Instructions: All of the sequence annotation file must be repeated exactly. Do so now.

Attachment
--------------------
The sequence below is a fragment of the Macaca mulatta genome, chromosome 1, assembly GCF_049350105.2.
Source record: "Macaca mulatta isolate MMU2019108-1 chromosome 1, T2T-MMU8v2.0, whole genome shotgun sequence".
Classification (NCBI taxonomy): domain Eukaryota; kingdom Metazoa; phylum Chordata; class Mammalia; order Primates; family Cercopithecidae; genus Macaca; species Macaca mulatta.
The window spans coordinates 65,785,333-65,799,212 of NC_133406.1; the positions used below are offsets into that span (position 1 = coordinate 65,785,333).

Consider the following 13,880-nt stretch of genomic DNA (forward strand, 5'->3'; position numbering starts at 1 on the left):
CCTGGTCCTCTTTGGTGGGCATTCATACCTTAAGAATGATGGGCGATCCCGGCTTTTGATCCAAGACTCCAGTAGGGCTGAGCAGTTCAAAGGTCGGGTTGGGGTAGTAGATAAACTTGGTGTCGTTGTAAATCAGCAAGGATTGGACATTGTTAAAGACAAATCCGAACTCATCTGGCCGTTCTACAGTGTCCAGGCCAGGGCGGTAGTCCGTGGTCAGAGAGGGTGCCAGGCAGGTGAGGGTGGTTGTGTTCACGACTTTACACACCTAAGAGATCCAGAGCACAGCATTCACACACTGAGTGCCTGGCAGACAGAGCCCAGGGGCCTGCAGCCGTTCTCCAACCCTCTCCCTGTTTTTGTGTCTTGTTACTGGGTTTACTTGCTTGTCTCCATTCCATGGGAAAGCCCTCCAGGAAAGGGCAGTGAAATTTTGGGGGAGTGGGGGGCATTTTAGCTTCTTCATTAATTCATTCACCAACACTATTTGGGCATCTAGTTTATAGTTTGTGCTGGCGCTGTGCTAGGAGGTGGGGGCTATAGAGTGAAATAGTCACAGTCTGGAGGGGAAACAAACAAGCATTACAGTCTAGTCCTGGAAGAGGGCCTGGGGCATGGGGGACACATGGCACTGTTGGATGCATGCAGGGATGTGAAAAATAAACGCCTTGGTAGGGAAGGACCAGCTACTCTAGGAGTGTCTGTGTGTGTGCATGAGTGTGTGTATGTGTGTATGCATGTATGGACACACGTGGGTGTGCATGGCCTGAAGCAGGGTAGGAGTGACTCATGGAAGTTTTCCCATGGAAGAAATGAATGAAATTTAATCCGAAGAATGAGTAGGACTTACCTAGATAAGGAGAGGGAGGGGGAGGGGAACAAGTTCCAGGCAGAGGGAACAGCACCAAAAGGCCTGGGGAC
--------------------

The sequence below is a fragment of the Macaca mulatta genome, chromosome 1, assembly GCF_049350105.2.
Source record: "Macaca mulatta isolate MMU2019108-1 chromosome 1, T2T-MMU8v2.0, whole genome shotgun sequence".
Classification (NCBI taxonomy): domain Eukaryota; kingdom Metazoa; phylum Chordata; class Mammalia; order Primates; family Cercopithecidae; genus Macaca; species Macaca mulatta.
The window spans coordinates 65,785,333-65,799,212 of NC_133406.1; the positions used below are offsets into that span (position 1 = coordinate 65,785,333).

Consider the following 13,880-nt stretch of genomic DNA (forward strand, 5'->3'; position numbering starts at 1 on the left):
CCTGGTCCTCTTTGGTGGGCATTCATACCTTAAGAATGATGGGCGATCCCGGCTTTTGATCCAAGACTCCAGTAGGGCTGAGCAGTTCAAAGGTCGGGTTGGGGTAGTAGATAAACTTGGTGTCGTTGTAAATCAGCAAGGATTGGACATTGTTAAAGACAAATCCGAACTCATCTGGCCGTTCTACAGTGTCCAGGCCAGGGCGGTAGTCCGTGGTCAGAGAGGGTGCCAGGCAGGTGAGGGTGGTTGTGTTCACGACTTTACACACCTAAGAGATCCAGAGCACAGCATTCACACACTGAGTGCCTGGCAGACAGAGCCCAGGGGCCTGCAGCCGTTCTCCAACCCTCTCCCTGTTTTTGTGTCTTGTTACTGGGTTTACTTGCTTGTCTCCATTCCATGGGAAAGCCCTCCAGGAAAGGGCAGTGAAATTTTGGGGGAGTGGGGGGCATTTTAGCTTCTTCATTAATTCATTCACCAACACTATTTGGGCATCTAGTTTATAGTTTGTGCTGGCGCTGTGCTAGGAGGTGGGGGCTATAGAGTGAAATAGTCACAGTCTGGAGGGGAAACAAACAAGCATTACAGTCTAGTCCTGGAAGAGGGCCTGGGGCATGGGGGACACATGGCACTGTTGGATGCATGCAGGGATGTGAAAAATAAACGCCTTGGTAGGGAAGGACCAGCTACTCTAGGAGTGTCTGTGTGTGTGCATGAGTGTGTGTATGTGTGTATGCATGTATGGACACACGTGGGTGTGCATGGCCTGAAGCAGGGTAGGAGTGACTCATGGAAGTTTTCCCATGGAAGAAATGAATGAAATTTAATCCGAAGAATGAGTAGGACTTACCTAGATAAGGAGAGGGAGGGGGAGGGGAACAAGTTCCAGGCAGAGGGAACAGCACCAAAAGGCCTGGGGAC